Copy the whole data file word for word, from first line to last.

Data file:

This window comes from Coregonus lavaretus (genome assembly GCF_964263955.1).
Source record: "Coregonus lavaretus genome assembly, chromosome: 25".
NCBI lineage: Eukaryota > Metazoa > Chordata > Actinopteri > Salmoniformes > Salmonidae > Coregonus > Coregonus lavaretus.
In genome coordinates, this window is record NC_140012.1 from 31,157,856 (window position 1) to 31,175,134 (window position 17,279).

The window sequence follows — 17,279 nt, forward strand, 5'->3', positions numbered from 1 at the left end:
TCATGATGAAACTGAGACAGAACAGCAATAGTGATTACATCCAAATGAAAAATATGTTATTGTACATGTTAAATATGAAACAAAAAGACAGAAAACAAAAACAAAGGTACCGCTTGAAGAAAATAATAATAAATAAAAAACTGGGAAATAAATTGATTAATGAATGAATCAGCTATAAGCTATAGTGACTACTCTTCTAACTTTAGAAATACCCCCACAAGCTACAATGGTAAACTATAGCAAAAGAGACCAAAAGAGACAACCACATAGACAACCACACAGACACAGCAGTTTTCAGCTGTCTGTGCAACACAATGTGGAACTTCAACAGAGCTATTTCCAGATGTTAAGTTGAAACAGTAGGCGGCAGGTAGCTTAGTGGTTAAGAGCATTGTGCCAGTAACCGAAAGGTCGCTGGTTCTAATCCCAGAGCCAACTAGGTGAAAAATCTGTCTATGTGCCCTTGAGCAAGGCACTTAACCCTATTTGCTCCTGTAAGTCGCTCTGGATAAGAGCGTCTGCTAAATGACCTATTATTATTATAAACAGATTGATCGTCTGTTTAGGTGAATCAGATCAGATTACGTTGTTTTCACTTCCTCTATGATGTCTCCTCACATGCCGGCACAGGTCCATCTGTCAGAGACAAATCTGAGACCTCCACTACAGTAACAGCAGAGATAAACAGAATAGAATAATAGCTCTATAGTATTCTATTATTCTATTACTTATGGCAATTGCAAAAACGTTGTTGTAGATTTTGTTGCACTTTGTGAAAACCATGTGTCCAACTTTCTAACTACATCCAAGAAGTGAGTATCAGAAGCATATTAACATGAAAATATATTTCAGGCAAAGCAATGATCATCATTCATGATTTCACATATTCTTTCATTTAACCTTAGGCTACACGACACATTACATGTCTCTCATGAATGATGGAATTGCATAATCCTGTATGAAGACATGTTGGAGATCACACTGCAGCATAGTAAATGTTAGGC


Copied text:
This window comes from Coregonus lavaretus (genome assembly GCF_964263955.1).
Source record: "Coregonus lavaretus genome assembly, chromosome: 25".
NCBI lineage: Eukaryota > Metazoa > Chordata > Actinopteri > Salmoniformes > Salmonidae > Coregonus > Coregonus lavaretus.
In genome coordinates, this window is record NC_140012.1 from 31,157,856 (window position 1) to 31,175,134 (window position 17,279).

The window sequence follows — 17,279 nt, forward strand, 5'->3', positions numbered from 1 at the left end:
TCATGATGAAACTGAGACAGAACAGCAATAGTGATTACATCCAAATGAAAAATATGTTATTGTACATGTTAAATATGAAACAAAAAGACAGAAAACAAAAACAAAGGTACCGCTTGAAGAAAATAATAATAAATAAAAAACTGGGAAATAAATTGATTAATGAATGAATCAGCTATAAGCTATAGTGACTACTCTTCTAACTTTAGAAATACCCCCACAAGCTACAATGGTAAACTATAGCAAAAGAGACCAAAAGAGACAACCACATAGACAACCACACAGACACAGCAGTTTTCAGCTGTCTGTGCAACACAATGTGGAACTTCAACAGAGCTATTTCCAGATGTTAAGTTGAAACAGTAGGCGGCAGGTAGCTTAGTGGTTAAGAGCATTGTGCCAGTAACCGAAAGGTCGCTGGTTCTAATCCCAGAGCCAACTAGGTGAAAAATCTGTCTATGTGCCCTTGAGCAAGGCACTTAACCCTATTTGCTCCTGTAAGTCGCTCTGGATAAGAGCGTCTGCTAAATGACCTATTATTATTATAAACAGATTGATCGTCTGTTTAGGTGAATCAGATCAGATTACGTTGTTTTCACTTCCTCTATGATGTCTCCTCACATGCCGGCACAGGTCCATCTGTCAGAGACAAATCTGAGACCTCCACTACAGTAACAGCAGAGATAAACAGAATAGAATAATAGCTCTATAGTATTCTATTATTCTATTACTTATGGCAATTGCAAAAACGTTGTTGTAGATTTTGTTGCACTTTGTGAAAACCATGTGTCCAACTTTCTAACTACATCCAAGAAGTGAGTATCAGAAGCATATTAACATGAAAATATATTTCAGGCAAAGCAATGATCATCATTCATGATTTCACATATTCTTTCATTTAACCTTAGGCTACACGACACATTACATGTCTCTCATGAATGATGGAATTGCATAATCCTGTATGAAGACATGTTGGAGATCACACTGCAGCATAGTAAATGTTAGGC